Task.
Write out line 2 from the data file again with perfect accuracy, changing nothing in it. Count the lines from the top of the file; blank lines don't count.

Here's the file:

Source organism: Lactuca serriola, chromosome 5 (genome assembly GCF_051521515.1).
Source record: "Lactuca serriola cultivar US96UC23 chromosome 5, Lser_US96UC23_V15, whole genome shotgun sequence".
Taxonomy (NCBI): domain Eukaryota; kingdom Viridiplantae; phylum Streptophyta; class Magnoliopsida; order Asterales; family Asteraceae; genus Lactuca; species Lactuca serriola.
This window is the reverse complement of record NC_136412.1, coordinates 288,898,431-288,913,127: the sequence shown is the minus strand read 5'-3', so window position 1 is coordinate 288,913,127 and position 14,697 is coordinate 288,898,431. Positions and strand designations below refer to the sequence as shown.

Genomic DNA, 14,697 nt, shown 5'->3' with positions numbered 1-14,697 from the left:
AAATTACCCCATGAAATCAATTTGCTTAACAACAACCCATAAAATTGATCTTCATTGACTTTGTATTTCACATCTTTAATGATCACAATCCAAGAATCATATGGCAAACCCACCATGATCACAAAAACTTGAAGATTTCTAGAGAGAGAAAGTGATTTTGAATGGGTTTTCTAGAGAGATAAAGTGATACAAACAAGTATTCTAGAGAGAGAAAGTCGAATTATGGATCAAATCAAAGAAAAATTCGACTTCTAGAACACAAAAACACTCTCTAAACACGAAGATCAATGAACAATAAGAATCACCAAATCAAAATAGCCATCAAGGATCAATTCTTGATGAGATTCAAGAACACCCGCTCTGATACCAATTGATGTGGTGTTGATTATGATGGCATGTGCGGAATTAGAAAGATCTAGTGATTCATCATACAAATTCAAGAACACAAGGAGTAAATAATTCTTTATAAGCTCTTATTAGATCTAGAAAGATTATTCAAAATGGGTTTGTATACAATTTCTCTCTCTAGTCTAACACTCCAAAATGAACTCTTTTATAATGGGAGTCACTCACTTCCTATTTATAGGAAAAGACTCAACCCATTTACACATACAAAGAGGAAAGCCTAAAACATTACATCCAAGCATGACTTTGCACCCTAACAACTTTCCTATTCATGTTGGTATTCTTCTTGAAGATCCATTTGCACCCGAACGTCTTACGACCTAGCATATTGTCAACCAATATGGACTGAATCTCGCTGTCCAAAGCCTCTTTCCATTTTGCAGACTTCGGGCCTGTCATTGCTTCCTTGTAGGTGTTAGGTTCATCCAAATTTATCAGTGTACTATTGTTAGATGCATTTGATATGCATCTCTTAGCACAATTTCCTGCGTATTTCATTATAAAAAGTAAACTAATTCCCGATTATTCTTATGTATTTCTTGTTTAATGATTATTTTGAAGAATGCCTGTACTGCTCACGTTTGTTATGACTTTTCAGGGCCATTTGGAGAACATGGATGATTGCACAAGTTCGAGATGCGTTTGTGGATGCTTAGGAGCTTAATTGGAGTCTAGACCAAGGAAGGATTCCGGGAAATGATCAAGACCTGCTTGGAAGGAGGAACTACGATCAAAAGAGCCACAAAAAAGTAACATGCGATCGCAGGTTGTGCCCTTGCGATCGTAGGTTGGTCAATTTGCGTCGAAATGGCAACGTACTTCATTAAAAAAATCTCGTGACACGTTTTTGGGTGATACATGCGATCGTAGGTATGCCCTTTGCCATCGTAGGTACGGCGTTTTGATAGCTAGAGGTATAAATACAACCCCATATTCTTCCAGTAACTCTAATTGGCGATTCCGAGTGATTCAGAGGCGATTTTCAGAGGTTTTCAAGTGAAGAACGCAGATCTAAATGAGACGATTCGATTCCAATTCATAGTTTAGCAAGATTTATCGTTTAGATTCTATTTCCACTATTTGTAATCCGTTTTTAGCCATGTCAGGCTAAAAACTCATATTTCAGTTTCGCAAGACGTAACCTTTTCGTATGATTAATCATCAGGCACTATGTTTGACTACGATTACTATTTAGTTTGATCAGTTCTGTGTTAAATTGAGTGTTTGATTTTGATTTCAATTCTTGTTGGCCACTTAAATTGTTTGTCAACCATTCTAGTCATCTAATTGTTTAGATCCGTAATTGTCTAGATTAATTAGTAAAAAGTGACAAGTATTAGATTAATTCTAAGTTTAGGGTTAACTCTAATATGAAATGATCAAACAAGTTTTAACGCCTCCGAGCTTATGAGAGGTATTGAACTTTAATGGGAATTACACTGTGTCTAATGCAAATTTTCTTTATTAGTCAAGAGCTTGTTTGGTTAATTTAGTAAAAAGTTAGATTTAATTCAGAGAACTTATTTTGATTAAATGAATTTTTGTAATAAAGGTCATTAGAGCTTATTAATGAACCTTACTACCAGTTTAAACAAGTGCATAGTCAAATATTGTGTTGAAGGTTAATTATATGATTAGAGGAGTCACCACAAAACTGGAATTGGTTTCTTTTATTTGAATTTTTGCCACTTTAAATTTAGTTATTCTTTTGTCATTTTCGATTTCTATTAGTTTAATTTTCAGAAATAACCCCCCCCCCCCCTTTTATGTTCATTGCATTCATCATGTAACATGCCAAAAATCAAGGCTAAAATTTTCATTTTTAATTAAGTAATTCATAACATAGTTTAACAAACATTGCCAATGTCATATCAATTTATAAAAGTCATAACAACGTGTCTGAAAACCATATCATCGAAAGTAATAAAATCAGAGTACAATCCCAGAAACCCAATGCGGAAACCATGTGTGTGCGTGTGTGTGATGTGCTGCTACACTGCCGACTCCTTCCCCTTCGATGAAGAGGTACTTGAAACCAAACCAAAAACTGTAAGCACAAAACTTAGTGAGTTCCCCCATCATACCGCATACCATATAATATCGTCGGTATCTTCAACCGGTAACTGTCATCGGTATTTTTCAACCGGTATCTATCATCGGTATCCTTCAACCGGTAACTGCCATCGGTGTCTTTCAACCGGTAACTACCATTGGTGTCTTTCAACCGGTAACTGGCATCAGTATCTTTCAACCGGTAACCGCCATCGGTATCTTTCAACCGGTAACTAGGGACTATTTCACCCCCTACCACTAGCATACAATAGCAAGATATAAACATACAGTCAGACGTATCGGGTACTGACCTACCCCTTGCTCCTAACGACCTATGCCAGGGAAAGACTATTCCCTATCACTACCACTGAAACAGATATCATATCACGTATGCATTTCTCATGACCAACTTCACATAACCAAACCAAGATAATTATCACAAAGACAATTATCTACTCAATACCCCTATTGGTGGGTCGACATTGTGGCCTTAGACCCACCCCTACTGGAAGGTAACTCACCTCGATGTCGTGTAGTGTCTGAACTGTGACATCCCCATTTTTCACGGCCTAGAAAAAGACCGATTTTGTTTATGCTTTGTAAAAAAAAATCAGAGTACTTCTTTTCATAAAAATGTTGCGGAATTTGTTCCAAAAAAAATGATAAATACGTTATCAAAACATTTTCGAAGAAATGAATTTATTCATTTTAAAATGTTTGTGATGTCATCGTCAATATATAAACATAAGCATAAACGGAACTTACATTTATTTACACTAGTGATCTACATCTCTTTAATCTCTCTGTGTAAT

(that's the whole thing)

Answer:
Source record: "Lactuca serriola cultivar US96UC23 chromosome 5, Lser_US96UC23_V15, whole genome shotgun sequence".